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extreames of the cetaceous bones hang downewards from the upper jaw, and was hairy towards the ends and bottom within side: all of it prodigious, but in nothing more wonderfull then that an animal of so greate a bulk should be nourished onely by slime thro' those grates.

WATER CURE.

A noble lord distinguished for a total neglect of religion, and who, boasting the superior excellence of some water-works which he had invented and constructed, added, that after having been so useful to mankind, he expected to be very comfortable in the next world, notwithstanding his ridicule and disbelief of religion.

Ah," replied the clergyman, "if you mean to be comfortable there, you must take your water-works along with you.”—Daniel's Sports, Supplement, p. 305.

THE BIRDS' CARE FOR THE DEAD.

It is not uncommon to find in poets of all ages some allusion to the pious care of particular birds for the bodies of the dead. Is there any truth in the idea ? for certainly the old ballad of “ The Children in the Wood” has made many a kind friend for the Robin Redbreast by the affecting lines :

No burial this pretty pair

Of any man receives,
Till Robir. Redbreast piously

Did cover them with leaves.

Herrick also alludes to the same tradition in his verses Mrs. Elizabeth Wheeler, under the name of Amarillis :

upon

Sweet Amarillis, by a spring's
Soft and soule-melting murmurings,
Slept; and thus sleeping, thither flew
A Robin Redbreast; who, at view,
Not seeing her at all to stir,
Brought leaves and moss to cover her;

But while he, perking, there did prie
About the arch of either eye,
The lid began to let out day,

At which poor Robin flew away;
And seeing her not dead, but all disleav'd,
He chirpt for joy, to see himself disceav'd.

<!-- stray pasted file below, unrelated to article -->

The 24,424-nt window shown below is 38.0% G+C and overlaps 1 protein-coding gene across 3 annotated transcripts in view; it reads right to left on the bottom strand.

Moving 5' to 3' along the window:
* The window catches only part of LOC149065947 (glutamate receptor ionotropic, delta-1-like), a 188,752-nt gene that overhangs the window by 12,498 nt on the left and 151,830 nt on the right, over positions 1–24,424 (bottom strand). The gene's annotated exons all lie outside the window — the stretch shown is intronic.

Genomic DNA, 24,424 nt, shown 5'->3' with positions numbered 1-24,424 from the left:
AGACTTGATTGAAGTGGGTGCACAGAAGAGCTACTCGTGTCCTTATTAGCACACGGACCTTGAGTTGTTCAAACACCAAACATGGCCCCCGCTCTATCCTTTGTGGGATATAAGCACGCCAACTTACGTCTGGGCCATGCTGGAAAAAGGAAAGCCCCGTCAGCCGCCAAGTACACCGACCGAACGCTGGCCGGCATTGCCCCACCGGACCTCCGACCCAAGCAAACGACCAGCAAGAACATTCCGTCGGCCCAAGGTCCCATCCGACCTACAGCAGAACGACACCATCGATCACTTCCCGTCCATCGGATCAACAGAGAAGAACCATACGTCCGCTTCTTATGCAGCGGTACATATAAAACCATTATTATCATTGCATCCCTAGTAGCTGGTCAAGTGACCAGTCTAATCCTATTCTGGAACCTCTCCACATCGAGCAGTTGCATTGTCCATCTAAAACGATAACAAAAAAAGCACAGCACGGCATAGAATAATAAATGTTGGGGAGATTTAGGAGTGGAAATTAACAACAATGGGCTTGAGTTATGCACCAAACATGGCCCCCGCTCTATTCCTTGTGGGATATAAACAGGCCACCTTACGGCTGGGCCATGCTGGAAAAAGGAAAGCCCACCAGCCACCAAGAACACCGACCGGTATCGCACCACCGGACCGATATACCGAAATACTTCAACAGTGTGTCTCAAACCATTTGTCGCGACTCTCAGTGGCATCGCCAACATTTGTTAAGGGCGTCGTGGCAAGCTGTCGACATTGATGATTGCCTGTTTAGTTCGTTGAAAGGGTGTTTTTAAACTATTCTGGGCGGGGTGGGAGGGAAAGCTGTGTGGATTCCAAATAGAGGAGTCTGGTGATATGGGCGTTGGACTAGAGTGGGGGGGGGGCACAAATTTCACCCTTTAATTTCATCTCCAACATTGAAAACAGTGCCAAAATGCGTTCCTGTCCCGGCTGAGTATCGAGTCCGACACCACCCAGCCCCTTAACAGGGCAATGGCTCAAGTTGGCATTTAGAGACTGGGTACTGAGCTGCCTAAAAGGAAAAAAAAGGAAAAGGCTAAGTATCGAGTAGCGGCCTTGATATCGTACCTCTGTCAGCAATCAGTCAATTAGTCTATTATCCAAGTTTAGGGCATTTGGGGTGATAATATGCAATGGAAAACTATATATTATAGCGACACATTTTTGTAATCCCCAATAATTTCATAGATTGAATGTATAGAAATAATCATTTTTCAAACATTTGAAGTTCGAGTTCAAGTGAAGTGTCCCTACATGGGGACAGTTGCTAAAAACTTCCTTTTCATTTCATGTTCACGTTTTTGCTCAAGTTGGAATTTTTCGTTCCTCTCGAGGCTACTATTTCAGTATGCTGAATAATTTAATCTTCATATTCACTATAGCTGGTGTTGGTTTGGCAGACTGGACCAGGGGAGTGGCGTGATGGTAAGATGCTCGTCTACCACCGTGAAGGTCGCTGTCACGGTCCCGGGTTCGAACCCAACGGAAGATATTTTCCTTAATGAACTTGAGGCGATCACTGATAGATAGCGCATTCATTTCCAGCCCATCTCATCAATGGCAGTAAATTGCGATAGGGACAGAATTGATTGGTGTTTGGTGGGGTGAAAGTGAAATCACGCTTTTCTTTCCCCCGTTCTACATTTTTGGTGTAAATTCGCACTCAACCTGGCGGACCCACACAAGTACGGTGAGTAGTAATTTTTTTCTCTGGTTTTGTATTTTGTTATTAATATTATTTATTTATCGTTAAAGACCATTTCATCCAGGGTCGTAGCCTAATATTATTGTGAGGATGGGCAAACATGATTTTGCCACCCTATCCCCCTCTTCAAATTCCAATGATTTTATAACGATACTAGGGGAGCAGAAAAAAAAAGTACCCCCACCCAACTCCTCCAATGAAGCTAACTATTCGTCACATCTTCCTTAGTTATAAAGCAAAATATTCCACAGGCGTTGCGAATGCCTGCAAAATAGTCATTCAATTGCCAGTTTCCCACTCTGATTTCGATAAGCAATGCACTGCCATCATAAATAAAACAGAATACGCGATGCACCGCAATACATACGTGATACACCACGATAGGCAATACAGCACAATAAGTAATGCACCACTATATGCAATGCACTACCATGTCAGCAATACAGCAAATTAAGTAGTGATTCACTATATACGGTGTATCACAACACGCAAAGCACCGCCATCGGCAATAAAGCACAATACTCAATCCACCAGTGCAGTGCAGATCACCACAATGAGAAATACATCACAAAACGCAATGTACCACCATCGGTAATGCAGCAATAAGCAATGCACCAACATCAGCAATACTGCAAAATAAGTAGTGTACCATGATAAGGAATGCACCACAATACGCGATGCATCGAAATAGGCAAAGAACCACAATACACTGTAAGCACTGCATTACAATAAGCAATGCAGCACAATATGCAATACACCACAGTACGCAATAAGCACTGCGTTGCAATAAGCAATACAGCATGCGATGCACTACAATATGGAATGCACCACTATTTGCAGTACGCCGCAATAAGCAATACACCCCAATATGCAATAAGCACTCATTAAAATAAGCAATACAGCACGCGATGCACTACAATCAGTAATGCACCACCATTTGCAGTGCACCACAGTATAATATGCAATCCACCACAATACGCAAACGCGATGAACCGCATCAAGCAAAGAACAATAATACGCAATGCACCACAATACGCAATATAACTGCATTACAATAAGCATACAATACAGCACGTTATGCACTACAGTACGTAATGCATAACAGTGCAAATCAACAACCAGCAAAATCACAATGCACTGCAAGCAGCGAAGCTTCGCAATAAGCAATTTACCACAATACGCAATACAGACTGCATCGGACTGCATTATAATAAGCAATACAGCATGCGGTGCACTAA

In the earlier editions of Gray's Elegy, before the Epitaph, the following exquisite lines were inserted :

There scatter'd oft, the earliest of the year,
By hands unseen, are showers of violets found;
The Redbreast loves to build and warble there,
And little footsteps lightly print the ground.

About the same time Collins "Dirge in Cymbeline” had adorned the “fair Fidele's grassy tomb” with the same honor :-

The Redbreast oft, at evening hours,

Shall kindly lend his little aid,
With hoary moss, and gather'd flowers,

To deck the ground where thou art laid.

Horace, too, affords an example in a passage in one of his odes (III. iv. 9) thus translated by Milman:

The vagrant infant, on Mount Vultur's side,
Beyond my childhood's nurse, Apulia's bounds
By play.fatigued and sleep,

Did the poetic doves
With
young

leaves cover.

The following beautiful legend occurs in a book entitled Communications with the Unseen World, p. 26 :

Eusebia.Like that sweet superstition current in Brittany, which would explain the cause why the robin redbreast has always been a favourite and protégé of man. While our Saviour was bearing His cross, one of these birds, they say, took one thorn from His crown, which dyed its breast; and ever since that time robin redbreasts have been the friends of man,

CURT CRITICISM.

In a copy of Herbert's Travels in Africa, Asia, dce., folio, 1634, there is a very characteristic note in the autograph of Dean Swift, to whom the book formerly belonged :

If this book were stript of its impertinence, conceitedness, and tedious digressions, it would be almost worth reading, and would then be two thirds smaller than it is.

1720.

J. SWIFT.

The author published a new edition in his older days, with many additions, upon the whole more insufferable than this. He lived several years after the Restoration, and some friends of mine knew him in Ireland. He seems to have been a coxcomb both ævi vitio et sui.

BONAPARTE AND LORD WHITWORTH.

I send you an account of the very memorable scene which occurred at Madame Bonaparte's drawing-room on the 13th of March, 1803. I believe I am the only living witness, as those who were near the person of Lord Whitworth were members of the corps diplomatique, Cobenzel, Marcoff, Lucchesini, all dead. Many years after I became intimately acquainted with the Marchese Lucchesini at Florence, when I had an opportunity of referring to that remarkable conversation.